tartie_pants: They were not however too busy to come into your class and nitpick about BS like seating arrangements,count the number of words on your word wall and configuration boards. (I taught K yes having a poster that had the standard and a bunch of other bs was totally the key to my kids getting the lesson)


It is tought for me to reconcile anger over BS like this and being against standardized tests.
 
2012-07-18 11:13:19 AM
AirForceVet: Let's put this bluntly. If you want teachers highly qualified to teach complex subjects like chemistry, physics, trigonometry, calculus, biology, information technology, etc., skills normally used by scientists, technicians, and engineers, you had better pay them the salary of scientists, technicians, and engineers (or college professors equivalents).
FAIL.

That has never been the case. Post WWII the U.S. built an education system the rest of the world flocked to and teachers were never paid what you claim they must be.

Care to give it another go?
 
2012-07-18 11:13:19 AM

marcand: However, I decided to be a teacher because:

1. My friends and family respected teachers
2. Good benefits
3. Tenure system to protect the job


ALL OF MY ENVY!!!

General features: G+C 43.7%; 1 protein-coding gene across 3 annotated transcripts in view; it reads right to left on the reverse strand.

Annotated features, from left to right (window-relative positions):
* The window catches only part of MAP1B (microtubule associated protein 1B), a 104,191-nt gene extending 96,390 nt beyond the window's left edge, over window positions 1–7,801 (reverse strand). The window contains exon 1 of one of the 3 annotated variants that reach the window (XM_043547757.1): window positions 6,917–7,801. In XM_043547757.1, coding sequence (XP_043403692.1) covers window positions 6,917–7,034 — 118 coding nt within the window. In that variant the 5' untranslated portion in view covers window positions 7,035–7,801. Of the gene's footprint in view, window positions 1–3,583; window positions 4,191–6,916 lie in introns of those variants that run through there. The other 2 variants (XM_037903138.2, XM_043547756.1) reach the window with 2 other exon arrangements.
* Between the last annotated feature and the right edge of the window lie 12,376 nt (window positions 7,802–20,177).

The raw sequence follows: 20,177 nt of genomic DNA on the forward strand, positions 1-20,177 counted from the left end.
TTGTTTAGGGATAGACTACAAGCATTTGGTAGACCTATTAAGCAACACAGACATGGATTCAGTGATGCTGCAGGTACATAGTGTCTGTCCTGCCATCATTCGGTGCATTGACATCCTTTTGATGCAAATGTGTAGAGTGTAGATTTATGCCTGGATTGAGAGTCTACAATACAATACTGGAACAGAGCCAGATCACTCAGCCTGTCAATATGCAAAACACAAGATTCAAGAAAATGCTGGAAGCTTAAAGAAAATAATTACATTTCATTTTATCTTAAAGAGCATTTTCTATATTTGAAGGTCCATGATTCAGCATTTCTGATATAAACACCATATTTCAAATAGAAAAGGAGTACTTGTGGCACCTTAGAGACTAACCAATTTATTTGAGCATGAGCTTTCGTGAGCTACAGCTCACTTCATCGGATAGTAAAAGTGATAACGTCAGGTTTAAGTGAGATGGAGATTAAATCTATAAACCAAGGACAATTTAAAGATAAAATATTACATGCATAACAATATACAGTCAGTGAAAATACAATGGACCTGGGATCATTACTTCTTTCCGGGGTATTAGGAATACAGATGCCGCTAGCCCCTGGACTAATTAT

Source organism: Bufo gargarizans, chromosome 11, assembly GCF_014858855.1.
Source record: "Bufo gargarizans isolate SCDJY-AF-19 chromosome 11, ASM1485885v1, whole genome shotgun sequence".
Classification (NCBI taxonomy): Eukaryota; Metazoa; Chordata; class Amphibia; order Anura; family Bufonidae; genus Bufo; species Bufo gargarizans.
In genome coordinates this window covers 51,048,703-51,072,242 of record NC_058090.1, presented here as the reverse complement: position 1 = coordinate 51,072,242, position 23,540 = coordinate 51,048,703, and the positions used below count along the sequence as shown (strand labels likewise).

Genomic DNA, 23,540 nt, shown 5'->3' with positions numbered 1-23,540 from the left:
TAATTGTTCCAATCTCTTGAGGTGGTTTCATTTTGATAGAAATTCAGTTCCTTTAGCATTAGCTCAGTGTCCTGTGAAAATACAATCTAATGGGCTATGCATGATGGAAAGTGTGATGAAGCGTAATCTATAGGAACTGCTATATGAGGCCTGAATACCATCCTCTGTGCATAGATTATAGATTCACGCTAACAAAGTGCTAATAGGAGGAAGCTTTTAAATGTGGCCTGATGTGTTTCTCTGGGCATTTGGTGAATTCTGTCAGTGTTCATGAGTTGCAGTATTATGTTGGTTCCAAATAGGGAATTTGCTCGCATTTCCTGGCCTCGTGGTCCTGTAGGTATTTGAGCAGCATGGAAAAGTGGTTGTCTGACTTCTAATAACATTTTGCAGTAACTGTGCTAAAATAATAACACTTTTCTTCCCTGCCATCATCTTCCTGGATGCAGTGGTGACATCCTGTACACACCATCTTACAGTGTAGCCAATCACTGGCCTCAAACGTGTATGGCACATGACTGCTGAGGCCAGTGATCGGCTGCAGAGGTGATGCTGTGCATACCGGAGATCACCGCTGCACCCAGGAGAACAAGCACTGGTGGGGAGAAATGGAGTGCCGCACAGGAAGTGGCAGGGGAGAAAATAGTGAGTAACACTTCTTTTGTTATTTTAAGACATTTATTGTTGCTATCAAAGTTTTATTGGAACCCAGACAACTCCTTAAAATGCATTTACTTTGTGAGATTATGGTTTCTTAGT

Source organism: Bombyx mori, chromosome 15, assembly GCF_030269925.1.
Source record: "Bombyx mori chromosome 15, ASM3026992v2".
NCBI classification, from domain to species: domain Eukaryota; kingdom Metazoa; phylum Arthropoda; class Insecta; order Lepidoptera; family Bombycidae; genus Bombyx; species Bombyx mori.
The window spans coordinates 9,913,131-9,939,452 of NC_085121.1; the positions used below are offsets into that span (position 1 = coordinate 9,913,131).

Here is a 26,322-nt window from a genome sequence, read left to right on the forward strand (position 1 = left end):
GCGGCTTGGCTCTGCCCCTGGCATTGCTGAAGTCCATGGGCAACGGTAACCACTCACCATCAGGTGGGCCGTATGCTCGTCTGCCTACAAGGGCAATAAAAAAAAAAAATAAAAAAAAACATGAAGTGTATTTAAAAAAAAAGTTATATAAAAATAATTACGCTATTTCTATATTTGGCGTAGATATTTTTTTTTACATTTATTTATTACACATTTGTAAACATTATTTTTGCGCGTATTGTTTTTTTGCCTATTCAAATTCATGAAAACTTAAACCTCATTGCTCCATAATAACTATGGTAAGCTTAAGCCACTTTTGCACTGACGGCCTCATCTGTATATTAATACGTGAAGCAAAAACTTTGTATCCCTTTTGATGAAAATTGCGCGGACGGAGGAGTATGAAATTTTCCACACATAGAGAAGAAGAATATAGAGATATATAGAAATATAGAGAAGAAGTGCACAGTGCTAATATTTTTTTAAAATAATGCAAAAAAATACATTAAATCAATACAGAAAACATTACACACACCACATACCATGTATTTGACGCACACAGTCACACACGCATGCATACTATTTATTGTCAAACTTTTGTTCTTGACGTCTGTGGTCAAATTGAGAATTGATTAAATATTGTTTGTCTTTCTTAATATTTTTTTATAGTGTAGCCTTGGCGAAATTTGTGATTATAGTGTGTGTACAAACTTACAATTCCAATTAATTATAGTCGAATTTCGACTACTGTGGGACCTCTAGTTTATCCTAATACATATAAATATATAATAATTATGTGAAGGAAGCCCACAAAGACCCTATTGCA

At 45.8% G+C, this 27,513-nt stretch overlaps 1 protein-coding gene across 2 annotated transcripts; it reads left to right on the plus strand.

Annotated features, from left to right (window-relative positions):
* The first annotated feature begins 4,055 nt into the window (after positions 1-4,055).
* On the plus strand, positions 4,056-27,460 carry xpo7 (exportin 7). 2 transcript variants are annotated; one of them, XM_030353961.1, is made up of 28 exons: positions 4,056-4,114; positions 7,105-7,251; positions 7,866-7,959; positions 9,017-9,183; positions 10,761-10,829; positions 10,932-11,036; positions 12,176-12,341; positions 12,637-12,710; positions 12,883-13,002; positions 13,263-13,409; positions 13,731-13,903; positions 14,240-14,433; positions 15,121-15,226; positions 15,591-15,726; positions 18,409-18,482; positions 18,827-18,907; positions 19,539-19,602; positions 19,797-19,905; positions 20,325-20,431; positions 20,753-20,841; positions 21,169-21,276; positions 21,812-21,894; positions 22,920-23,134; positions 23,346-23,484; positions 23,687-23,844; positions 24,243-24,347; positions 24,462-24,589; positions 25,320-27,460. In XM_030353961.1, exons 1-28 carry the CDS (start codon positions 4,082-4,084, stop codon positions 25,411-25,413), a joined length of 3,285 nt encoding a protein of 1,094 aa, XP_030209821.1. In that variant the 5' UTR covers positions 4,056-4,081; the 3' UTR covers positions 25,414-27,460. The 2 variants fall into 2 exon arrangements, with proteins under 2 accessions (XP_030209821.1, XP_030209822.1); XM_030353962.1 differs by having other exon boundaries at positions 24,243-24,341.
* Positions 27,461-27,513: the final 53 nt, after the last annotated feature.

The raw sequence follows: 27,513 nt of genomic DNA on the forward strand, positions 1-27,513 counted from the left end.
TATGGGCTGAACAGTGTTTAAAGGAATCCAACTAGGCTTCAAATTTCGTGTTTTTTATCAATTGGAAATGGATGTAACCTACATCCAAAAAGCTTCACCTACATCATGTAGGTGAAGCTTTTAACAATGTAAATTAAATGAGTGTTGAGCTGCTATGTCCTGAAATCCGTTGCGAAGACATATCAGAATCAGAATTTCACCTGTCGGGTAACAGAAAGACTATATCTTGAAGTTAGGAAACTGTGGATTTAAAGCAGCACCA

>:O
 
2012-07-18 11:13:38 AM
dittybopper



That's as may be, but teachers should have a competence level in what they teach. A teacher who teaches science should be, well, a science geek. It's telling that with one exception that stands out simply because she was so competent, as a student I generally looked down upon my science teachers. Often, they were outside of their core competency level, and were basically teaching to the textbook. I had one who was a nice guy, but who would have been more effective as a gym teacher, as sports were obviously his core competency and interest. How effective was he as a science teacher? Not very. He taught the syllabus, but when questions arose about something, he would struggle for an answer, often having to look it up (pre-Internet!), or occasionally brushing it off.